The VR/AR Association’s VR/AR Global Summit took place last week from June 1 to June 3. Like many large-scale organizations, this was the first time that the VR/AR Association held their annual major conference online.
According to the VR/AR Association, over 10,000 attendees registered for the event with more watching streaming and recorded sessions on Facebook and YouTube. Unfortunately, technical difficulties and a “decentralized” streaming format made the conference difficult to attend, let alone cover.
In case you missed anything, here are some of the highlights that we at ARPost thought were most significant. Where possible, links have been included to recordings of the talks.
With so many talks happening over so many days, the best way to talk about an event like the VR/AR Global Summit might be from the top down. A few major talking points were picked up by a number of the presenters.
COVID and XR
The VR/AR Association held its VR/AR Global Summit online in the first place because of the COVID-19 pandemic leading to distancing guidelines around the world. As a result, the conference itself was used as an example of a whole cluster of use cases for XR.
“More of our lives are going to be lived online and I think that’s pretty obvious,” futurist Anne Ahola Ward said in a panel discussion with other futurists hosted by VIVE’s Amy Peck. “This is definitely VR’s potential killer moment. I think we’re going to see VR take over in a few different ways.”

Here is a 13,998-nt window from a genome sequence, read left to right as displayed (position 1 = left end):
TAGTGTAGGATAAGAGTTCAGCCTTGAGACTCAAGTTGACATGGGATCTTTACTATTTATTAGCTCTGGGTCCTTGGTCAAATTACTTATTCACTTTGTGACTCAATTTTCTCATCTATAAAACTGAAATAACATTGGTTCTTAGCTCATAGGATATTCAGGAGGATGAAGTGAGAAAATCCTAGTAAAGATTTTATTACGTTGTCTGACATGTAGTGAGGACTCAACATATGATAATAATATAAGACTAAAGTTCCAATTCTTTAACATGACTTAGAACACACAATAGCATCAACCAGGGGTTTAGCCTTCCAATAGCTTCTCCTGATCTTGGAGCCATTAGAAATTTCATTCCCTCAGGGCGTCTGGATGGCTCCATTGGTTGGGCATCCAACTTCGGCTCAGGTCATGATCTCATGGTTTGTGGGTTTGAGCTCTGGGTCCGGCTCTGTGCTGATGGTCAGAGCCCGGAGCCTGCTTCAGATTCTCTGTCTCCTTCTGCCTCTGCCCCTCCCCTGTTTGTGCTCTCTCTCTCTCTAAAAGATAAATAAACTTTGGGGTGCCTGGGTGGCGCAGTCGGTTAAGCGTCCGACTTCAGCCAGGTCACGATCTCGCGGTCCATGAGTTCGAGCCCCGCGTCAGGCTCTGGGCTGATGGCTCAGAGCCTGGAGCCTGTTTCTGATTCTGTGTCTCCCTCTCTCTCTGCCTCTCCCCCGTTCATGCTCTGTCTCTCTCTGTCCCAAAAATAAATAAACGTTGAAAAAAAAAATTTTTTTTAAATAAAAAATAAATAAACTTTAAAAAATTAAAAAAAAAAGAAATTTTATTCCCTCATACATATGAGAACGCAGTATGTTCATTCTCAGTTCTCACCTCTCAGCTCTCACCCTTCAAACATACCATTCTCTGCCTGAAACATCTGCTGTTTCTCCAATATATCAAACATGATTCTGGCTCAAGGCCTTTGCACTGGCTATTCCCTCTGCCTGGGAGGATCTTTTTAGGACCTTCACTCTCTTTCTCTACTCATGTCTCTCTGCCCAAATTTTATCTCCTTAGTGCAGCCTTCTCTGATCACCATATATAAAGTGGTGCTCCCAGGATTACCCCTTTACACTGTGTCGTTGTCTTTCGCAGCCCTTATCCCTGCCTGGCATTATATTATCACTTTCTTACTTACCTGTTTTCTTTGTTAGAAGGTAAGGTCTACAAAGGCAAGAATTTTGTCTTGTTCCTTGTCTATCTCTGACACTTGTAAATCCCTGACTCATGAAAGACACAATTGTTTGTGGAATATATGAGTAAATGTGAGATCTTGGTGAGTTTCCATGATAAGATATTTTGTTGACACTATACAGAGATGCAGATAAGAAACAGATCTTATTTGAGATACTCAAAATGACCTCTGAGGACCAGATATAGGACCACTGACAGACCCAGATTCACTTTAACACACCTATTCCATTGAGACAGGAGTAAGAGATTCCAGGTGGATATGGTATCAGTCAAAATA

The sentiment was echoed throughout the VR/AR Global Summit, with emphasis often placed on how VR has long provided these solutions but fewer people were aware of them.
“People were moving towards being interested in VR meetings even before the pandemic,” MeetinVR co-founder and CEO Cristian Emanuel Anton said in a panel discussion on VR Collaboration Tools. “People thought that no one would want to wear headsets around the office but now people are really starting to see the value around it.”
Some, including Geogram founder and CEO Srinivas Krishna, in his talk on “The Future of Events” said that the post-COVID “new normal” would continue to include a heightened adoption of XR solutions. However, others weren’t so sure.
“I am still a bit concerned on some of the pathways that I’m seeing for the future,” author of “Augmenting Alice,”Galit Ariel, said on Peck’s futurist panel, linked above. “I think we have to be very cautious now in content creation and value creation and not just jump into that all-virtual world, because there is a craving for physical interactions and kind of going back into kind of, like, less technological solutions or solutions that don’t seem technological.”
Smaller Devices, the AR Cloud, and Mass Adoption
Smaller headworn devices were brought up not just in terms of office etiquette, but in terms of comfortable long-term use and price points as well.
“In the next few years, there will be so many more stand-alone devices like Oculus Quest and the next generations of these headsets and the industry will grow exponentially in the next twelve months,” Glue’s Head of Global Sales, Jani Leskinen, said in a talk on collaboration tools in VR.